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  • Writer's pictureHermione Gardiner

Challenging the great fee debate...

Updated: Feb 23



I’ve been seeing a lot of talk an opinions flying round that the low fee other property management agencies are charging has gotten out of control.  The same conversations are coming to me in my coaching sessions.

 

Frustrations when a prospect went with a cheaper agent, or when a current client leaves for a cheaper option…

 

I’ve heard people saying that it must be the tight economic conditions, or that the other agent is an asshole for offering cheaper fees, that it’s cheapening our industry, or that the clients are tight arses that musn’t see the value in us, that we should hold firm on our fee and CHARGE OUR WORTH no matter what…. 

 

“Charge your worth” is good advice when someone is learning to value their own services but it doesn’t hold up as the only factor to consider when you’re growing a business.

 

Your worth as a human is infinite. That doesn’t mean it’s good business strategy to set your prices, sales strategy and offering on that alone.

 

Especially when as an industry, not a lot of focus is put on creating a premium offer... I see a lot of talk about charging premium prices but very little about delivering premium services.


And those who do actually offer a premium service I think typically there is often a failure to articulate that premium value (in a way that matters to the client) across their marketing and sales process.

 

Because people will and do pay premium prices for all kinds products and services every day (despite tough economic conditions) but they only do this where they can see clear value or benefit to them,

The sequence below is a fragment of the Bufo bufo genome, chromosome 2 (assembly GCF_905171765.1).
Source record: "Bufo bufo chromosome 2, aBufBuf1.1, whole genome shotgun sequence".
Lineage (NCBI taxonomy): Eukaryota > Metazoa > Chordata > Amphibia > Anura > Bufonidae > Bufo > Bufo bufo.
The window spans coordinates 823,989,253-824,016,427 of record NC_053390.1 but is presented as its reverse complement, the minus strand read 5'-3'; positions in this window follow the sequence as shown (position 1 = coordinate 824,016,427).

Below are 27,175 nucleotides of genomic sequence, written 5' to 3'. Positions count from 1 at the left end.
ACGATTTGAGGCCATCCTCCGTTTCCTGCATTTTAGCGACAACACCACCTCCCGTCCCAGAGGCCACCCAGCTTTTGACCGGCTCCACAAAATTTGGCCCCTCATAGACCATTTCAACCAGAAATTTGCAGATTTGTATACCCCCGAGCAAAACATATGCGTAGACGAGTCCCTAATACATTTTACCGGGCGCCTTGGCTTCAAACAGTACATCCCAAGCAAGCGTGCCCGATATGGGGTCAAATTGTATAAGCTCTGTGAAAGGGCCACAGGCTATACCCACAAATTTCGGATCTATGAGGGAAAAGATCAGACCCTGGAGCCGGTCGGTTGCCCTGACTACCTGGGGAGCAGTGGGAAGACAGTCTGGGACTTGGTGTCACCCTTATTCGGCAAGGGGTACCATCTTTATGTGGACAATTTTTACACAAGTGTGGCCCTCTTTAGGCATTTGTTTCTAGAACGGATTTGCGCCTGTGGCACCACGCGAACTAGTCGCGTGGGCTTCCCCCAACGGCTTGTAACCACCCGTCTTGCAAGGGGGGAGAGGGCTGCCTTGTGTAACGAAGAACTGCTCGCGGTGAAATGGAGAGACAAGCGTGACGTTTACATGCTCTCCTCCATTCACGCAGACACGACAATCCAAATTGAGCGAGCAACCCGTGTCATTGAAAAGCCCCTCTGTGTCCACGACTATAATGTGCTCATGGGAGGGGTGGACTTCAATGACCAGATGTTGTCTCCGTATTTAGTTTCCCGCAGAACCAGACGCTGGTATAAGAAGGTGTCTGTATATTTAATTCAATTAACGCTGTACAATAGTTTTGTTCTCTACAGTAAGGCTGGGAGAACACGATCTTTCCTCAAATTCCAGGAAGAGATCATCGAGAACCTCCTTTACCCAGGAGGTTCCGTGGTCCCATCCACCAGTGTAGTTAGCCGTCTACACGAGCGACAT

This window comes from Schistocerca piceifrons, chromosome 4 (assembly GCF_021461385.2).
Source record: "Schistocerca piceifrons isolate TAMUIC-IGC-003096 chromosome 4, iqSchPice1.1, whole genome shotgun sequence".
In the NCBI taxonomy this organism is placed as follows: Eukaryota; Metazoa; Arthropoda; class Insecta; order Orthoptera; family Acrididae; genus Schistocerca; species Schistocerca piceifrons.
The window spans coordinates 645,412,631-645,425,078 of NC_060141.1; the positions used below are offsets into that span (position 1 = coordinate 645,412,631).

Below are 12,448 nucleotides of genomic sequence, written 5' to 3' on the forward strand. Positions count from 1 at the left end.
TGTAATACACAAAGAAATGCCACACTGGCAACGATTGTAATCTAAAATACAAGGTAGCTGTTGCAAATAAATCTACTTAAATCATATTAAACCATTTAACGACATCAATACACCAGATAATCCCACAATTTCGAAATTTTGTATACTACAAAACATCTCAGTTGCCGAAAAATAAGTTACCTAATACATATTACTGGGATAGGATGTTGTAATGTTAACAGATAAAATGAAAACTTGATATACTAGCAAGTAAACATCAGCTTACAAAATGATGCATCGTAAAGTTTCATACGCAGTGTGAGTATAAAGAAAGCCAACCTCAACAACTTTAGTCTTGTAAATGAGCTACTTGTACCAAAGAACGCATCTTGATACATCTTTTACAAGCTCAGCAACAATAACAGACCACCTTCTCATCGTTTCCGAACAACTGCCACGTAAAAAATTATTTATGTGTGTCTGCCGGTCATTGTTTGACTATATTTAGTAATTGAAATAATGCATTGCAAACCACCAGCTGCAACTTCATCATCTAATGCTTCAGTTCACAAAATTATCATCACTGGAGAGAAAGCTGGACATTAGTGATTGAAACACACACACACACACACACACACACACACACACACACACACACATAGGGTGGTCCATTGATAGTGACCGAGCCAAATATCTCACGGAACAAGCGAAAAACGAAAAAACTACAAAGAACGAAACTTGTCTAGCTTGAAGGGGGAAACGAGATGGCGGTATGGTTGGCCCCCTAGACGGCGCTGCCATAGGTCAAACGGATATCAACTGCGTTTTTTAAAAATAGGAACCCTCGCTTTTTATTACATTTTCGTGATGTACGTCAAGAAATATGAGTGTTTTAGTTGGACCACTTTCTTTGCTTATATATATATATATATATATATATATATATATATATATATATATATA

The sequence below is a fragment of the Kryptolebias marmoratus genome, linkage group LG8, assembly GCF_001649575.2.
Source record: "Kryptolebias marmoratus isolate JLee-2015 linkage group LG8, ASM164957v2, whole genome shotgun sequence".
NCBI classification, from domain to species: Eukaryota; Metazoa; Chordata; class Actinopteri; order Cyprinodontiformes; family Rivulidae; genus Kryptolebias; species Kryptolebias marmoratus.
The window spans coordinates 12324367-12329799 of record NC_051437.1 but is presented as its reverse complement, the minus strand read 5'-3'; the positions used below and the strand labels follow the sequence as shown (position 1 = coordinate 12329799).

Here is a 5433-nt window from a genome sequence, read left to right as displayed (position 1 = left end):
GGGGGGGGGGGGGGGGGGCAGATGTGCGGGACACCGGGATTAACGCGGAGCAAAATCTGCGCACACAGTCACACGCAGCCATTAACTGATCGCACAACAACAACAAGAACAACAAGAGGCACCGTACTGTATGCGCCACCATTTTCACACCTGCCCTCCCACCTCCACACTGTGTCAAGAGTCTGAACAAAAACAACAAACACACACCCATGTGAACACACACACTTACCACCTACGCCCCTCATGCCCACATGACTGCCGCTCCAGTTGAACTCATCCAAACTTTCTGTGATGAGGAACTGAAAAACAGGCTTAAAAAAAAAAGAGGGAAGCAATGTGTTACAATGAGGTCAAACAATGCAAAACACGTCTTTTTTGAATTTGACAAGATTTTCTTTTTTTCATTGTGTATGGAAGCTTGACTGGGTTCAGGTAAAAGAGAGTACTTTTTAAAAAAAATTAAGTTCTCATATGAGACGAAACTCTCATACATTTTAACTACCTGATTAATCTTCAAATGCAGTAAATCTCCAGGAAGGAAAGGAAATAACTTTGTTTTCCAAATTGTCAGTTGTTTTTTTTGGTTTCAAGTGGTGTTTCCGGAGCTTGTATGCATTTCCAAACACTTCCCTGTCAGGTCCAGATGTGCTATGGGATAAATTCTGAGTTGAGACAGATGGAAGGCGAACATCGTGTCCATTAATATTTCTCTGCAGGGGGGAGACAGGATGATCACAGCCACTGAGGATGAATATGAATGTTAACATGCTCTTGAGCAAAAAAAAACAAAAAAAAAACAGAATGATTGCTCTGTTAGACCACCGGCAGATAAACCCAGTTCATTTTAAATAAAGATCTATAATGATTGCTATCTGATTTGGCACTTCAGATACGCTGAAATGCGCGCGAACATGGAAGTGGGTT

Where a client or consumer can’t see a difference, benefit or experience that matters to them, they’re always going to make a decision based on price.

 

Once upon a time there was a clearly distinguishable premium version of property management from some top players in the industry, but I do think the rest of the industry has caught up that there isn’t enough differentiation between standard service and premium service.

 

Similar websites, similar reviews, similar social media, similar manual process to book an appraisal, similar dialogue and email templates, similar pitch process, similar fee structures and brochures, even similar points of difference.

 

And sadly fee has not always been directly correlated to great experience, how many landlords have signed up to a premium offer only to feel massively burned by the investment? I dare say many.

 

That means somewhere there’s a breakdown in the fee advice strategy based on solely charging your worth. And we’re missing the conversation around how to create and sell a premium offer to the client if our business strategy is to command higher fees.

 

I say “if” here because there are many successful business models that are not based on being the premium option, some of them being very clever business models.


Perhaps that agency you’re mad at for charging a cheaper fee has a different business strategy to you (I’m sure the taxi industry felt the same way when uber came into the game, however uber ran at a loss for many years and now is the largest taxi company in the world...)


How do we fix this? Moving the conversation to business strategy (including how to sell and deliver premium services), not just energetics and scripts.


You can charge lower fees if it fits your business strategy.


You can charge higher fees if you know how to sell to your prospects based on value, emotion, social proof and creating premium experience.


And either way offers you a chance to “earn your worth” when you learn to leverage scalability in your business model.

 

So let’s de-centre ourselves from the pricing conversation and re-centre strategy. Yes you are worthy of all the income you’re dreaming of, but that doesn’t mean it’s the only thing to consider when pricing and selling your services.

 

I’d love to hear your thoughts on this.

 

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